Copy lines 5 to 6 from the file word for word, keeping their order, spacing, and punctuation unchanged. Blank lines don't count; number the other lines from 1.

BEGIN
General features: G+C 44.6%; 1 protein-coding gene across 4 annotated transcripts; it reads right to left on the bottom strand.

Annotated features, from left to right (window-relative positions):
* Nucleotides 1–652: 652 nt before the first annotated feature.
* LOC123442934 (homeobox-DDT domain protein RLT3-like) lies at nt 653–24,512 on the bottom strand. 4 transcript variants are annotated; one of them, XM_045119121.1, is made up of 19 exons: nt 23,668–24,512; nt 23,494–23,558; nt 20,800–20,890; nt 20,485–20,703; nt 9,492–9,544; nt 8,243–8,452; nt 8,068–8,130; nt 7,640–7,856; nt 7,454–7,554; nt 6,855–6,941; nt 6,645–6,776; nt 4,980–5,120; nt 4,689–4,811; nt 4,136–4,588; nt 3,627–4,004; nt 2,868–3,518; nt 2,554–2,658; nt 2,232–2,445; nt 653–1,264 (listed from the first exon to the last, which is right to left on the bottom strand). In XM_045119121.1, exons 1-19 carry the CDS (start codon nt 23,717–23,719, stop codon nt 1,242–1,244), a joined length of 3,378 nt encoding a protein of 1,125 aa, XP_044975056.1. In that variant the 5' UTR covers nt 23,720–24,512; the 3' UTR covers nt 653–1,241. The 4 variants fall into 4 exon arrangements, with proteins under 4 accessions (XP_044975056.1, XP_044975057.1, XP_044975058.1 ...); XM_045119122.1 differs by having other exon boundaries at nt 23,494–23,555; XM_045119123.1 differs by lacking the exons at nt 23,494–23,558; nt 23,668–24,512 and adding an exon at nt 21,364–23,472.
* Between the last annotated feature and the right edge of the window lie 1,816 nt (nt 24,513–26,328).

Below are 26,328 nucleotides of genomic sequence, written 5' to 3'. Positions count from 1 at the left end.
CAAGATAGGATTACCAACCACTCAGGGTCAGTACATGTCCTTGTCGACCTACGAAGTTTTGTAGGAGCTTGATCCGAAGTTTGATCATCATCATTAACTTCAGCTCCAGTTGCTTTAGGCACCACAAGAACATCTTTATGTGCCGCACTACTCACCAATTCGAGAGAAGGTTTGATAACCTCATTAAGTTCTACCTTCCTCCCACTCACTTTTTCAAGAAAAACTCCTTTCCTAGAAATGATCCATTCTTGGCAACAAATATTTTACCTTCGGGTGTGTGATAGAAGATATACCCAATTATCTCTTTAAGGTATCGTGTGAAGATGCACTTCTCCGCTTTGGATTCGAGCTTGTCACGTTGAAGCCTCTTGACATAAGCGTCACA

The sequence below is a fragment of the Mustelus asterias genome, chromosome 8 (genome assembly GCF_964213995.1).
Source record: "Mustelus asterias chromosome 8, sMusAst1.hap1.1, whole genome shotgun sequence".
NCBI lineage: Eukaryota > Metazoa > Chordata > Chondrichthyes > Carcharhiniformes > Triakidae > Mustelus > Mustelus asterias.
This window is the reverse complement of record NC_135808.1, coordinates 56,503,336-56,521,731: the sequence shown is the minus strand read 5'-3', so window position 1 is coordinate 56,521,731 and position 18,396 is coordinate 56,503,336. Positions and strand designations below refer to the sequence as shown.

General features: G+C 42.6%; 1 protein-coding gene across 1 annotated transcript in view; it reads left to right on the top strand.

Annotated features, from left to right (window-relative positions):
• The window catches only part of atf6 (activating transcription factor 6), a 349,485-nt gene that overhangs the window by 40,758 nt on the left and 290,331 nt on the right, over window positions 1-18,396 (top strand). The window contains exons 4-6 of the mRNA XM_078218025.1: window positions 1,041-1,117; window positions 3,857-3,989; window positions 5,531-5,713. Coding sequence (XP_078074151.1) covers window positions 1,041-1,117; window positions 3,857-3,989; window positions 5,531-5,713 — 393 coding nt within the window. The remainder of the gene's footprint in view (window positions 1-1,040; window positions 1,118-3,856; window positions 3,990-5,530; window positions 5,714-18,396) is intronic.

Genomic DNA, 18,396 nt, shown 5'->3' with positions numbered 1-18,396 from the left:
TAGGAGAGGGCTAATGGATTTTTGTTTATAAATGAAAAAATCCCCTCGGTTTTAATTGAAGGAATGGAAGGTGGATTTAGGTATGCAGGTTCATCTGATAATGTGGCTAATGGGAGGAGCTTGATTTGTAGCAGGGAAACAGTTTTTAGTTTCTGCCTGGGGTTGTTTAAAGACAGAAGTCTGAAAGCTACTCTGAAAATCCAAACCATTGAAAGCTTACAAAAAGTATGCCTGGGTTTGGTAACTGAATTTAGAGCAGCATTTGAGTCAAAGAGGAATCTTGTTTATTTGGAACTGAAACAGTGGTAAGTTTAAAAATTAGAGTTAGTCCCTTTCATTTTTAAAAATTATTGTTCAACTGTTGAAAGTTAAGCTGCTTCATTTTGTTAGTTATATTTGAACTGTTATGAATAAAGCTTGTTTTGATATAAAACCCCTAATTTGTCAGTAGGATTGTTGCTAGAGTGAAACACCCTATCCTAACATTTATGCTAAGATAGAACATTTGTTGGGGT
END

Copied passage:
* Between the last annotated feature and the right edge of the window lie 1,816 nt (nt 24,513–26,328).

Below are 26,328 nucleotides of genomic sequence, written 5' to 3'. Positions count from 1 at the left end.